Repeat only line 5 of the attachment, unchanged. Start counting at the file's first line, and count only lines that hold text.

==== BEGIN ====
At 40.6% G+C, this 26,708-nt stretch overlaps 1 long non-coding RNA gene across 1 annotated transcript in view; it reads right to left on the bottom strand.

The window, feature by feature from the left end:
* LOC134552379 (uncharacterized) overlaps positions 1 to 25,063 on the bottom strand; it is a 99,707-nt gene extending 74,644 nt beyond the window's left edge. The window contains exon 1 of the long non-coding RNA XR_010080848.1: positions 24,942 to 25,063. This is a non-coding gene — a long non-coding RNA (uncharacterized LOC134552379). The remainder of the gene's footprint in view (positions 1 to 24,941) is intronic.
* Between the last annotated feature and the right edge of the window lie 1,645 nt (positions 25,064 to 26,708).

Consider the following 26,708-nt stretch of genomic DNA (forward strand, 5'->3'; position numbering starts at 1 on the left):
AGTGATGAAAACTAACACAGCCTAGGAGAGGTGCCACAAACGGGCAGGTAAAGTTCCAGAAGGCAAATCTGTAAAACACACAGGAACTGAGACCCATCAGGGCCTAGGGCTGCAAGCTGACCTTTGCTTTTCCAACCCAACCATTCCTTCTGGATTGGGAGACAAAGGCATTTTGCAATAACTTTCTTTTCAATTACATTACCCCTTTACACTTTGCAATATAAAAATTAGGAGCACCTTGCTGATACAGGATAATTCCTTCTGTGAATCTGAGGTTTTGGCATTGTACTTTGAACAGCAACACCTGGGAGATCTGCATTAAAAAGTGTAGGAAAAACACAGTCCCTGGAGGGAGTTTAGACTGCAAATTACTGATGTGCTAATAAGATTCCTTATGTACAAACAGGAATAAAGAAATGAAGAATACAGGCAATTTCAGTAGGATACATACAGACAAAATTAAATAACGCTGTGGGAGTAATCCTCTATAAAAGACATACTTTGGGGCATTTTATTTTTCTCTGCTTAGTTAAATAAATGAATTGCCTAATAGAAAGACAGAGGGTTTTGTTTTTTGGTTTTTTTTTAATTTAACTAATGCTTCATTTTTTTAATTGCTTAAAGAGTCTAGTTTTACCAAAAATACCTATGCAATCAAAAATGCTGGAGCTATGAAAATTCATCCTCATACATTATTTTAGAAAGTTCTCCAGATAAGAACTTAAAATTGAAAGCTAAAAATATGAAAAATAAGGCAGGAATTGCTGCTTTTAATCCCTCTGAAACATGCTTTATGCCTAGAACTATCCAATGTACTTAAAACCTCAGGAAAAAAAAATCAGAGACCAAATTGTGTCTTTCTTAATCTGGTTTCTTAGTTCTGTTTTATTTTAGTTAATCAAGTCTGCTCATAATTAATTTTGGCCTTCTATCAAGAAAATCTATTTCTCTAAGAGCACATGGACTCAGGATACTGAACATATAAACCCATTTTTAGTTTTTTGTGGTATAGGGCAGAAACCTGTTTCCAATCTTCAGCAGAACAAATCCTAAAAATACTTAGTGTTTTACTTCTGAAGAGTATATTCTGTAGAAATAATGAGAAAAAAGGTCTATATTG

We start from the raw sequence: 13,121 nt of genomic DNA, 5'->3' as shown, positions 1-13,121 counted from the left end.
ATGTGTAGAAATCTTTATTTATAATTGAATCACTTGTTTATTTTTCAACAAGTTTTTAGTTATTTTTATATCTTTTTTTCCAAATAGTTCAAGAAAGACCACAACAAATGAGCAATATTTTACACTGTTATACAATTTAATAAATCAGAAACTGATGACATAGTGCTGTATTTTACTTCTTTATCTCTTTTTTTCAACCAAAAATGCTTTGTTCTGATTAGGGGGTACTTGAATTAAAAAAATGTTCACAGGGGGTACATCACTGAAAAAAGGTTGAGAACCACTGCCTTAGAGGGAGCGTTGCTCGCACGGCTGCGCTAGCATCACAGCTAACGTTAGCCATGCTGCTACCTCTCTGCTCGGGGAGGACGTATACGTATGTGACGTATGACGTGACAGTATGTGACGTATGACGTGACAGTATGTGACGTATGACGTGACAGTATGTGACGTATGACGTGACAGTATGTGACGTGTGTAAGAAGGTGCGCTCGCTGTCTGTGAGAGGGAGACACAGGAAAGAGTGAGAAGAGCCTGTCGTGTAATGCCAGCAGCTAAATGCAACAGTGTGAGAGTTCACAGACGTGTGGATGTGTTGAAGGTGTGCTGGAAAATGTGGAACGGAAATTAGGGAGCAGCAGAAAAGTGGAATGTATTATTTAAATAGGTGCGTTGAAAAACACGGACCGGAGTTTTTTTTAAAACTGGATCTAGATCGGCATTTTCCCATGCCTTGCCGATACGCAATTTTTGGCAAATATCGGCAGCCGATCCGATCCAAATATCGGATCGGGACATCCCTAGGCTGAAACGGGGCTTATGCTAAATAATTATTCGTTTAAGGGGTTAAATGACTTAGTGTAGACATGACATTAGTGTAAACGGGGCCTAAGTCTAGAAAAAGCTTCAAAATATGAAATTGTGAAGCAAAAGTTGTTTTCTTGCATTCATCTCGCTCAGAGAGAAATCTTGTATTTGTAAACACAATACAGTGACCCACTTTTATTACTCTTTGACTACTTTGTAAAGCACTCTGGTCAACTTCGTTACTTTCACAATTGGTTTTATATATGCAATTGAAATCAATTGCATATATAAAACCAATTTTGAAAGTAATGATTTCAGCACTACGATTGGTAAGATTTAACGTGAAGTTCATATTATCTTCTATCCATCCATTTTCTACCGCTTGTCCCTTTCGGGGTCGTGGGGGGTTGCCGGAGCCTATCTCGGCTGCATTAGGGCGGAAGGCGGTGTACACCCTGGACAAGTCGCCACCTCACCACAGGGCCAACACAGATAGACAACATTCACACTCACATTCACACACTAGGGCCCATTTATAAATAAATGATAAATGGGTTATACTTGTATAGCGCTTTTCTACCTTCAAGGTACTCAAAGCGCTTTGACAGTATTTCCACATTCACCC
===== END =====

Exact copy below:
Consider the following 26,708-nt stretch of genomic DNA (forward strand, 5'->3'; position numbering starts at 1 on the left):